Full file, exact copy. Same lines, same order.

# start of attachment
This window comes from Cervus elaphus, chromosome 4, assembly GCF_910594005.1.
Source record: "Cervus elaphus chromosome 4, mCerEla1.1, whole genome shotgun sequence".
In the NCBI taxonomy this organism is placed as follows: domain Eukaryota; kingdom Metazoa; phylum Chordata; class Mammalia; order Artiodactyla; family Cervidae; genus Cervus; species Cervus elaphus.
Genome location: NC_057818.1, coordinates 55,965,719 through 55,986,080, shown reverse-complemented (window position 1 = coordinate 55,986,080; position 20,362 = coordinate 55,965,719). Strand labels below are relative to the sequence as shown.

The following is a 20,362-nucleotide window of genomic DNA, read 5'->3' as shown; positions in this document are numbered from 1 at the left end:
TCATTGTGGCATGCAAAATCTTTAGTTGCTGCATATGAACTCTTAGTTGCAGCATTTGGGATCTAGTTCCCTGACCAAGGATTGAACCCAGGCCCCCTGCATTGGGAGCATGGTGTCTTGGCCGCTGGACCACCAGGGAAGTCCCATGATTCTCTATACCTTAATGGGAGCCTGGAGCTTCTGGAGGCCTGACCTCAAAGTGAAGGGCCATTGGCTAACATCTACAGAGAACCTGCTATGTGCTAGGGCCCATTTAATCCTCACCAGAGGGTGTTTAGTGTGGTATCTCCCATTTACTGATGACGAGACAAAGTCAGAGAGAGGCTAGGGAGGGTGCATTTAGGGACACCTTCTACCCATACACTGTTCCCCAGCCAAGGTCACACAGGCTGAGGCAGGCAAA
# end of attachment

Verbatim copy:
This window comes from Cervus elaphus, chromosome 4, assembly GCF_910594005.1.
Source record: "Cervus elaphus chromosome 4, mCerEla1.1, whole genome shotgun sequence".
In the NCBI taxonomy this organism is placed as follows: domain Eukaryota; kingdom Metazoa; phylum Chordata; class Mammalia; order Artiodactyla; family Cervidae; genus Cervus; species Cervus elaphus.
Genome location: NC_057818.1, coordinates 55,965,719 through 55,986,080, shown reverse-complemented (window position 1 = coordinate 55,986,080; position 20,362 = coordinate 55,965,719). Strand labels below are relative to the sequence as shown.

The following is a 20,362-nucleotide window of genomic DNA, read 5'->3' as shown; positions in this document are numbered from 1 at the left end:
TCATTGTGGCATGCAAAATCTTTAGTTGCTGCATATGAACTCTTAGTTGCAGCATTTGGGATCTAGTTCCCTGACCAAGGATTGAACCCAGGCCCCCTGCATTGGGAGCATGGTGTCTTGGCCGCTGGACCACCAGGGAAGTCCCATGATTCTCTATACCTTAATGGGAGCCTGGAGCTTCTGGAGGCCTGACCTCAAAGTGAAGGGCCATTGGCTAACATCTACAGAGAACCTGCTATGTGCTAGGGCCCATTTAATCCTCACCAGAGGGTGTTTAGTGTGGTATCTCCCATTTACTGATGACGAGACAAAGTCAGAGAGAGGCTAGGGAGGGTGCATTTAGGGACACCTTCTACCCATACACTGTTCCCCAGCCAAGGTCACACAGGCTGAGGCAGGCAAA